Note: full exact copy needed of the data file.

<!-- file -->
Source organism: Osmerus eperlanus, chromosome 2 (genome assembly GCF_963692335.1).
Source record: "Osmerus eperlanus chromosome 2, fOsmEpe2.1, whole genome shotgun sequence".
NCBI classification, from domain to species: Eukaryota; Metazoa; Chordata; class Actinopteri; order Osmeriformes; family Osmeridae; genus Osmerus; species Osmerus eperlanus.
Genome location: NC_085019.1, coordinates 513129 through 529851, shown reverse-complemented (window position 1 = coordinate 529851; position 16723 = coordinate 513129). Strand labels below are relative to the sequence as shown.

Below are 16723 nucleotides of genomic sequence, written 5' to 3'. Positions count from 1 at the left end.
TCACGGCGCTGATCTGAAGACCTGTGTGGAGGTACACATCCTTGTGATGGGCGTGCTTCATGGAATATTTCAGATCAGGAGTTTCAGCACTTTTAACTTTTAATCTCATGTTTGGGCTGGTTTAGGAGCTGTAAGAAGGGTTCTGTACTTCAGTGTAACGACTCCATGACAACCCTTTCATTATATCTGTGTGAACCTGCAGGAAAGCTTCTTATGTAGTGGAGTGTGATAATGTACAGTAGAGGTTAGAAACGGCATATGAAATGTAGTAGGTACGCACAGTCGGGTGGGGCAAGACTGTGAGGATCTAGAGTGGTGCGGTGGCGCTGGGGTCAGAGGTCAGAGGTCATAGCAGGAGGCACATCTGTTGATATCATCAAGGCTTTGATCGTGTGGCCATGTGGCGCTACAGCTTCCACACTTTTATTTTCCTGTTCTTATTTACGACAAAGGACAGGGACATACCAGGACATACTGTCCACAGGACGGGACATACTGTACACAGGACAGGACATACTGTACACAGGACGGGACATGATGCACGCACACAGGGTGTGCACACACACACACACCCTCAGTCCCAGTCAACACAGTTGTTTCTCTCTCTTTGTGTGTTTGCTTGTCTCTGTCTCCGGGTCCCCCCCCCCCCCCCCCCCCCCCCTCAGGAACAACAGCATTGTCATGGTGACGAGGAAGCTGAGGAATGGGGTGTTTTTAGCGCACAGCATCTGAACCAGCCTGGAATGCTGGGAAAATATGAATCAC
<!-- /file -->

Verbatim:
Source organism: Osmerus eperlanus, chromosome 2 (genome assembly GCF_963692335.1).
Source record: "Osmerus eperlanus chromosome 2, fOsmEpe2.1, whole genome shotgun sequence".
NCBI classification, from domain to species: Eukaryota; Metazoa; Chordata; class Actinopteri; order Osmeriformes; family Osmeridae; genus Osmerus; species Osmerus eperlanus.
Genome location: NC_085019.1, coordinates 513129 through 529851, shown reverse-complemented (window position 1 = coordinate 529851; position 16723 = coordinate 513129). Strand labels below are relative to the sequence as shown.

Below are 16723 nucleotides of genomic sequence, written 5' to 3'. Positions count from 1 at the left end.
TCACGGCGCTGATCTGAAGACCTGTGTGGAGGTACACATCCTTGTGATGGGCGTGCTTCATGGAATATTTCAGATCAGGAGTTTCAGCACTTTTAACTTTTAATCTCATGTTTGGGCTGGTTTAGGAGCTGTAAGAAGGGTTCTGTACTTCAGTGTAACGACTCCATGACAACCCTTTCATTATATCTGTGTGAACCTGCAGGAAAGCTTCTTATGTAGTGGAGTGTGATAATGTACAGTAGAGGTTAGAAACGGCATATGAAATGTAGTAGGTACGCACAGTCGGGTGGGGCAAGACTGTGAGGATCTAGAGTGGTGCGGTGGCGCTGGGGTCAGAGGTCAGAGGTCATAGCAGGAGGCACATCTGTTGATATCATCAAGGCTTTGATCGTGTGGCCATGTGGCGCTACAGCTTCCACACTTTTATTTTCCTGTTCTTATTTACGACAAAGGACAGGGACATACCAGGACATACTGTCCACAGGACGGGACATACTGTACACAGGACAGGACATACTGTACACAGGACGGGACATGATGCACGCACACAGGGTGTGCACACACACACACACCCTCAGTCCCAGTCAACACAGTTGTTTCTCTCTCTTTGTGTGTTTGCTTGTCTCTGTCTCCGGGTCCCCCCCCCCCCCCCCCCCCCCCCTCAGGAACAACAGCATTGTCATGGTGACGAGGAAGCTGAGGAATGGGGTGTTTTTAGCGCACAGCATCTGAACCAGCCTGGAATGCTGGGAAAATATGAATCAC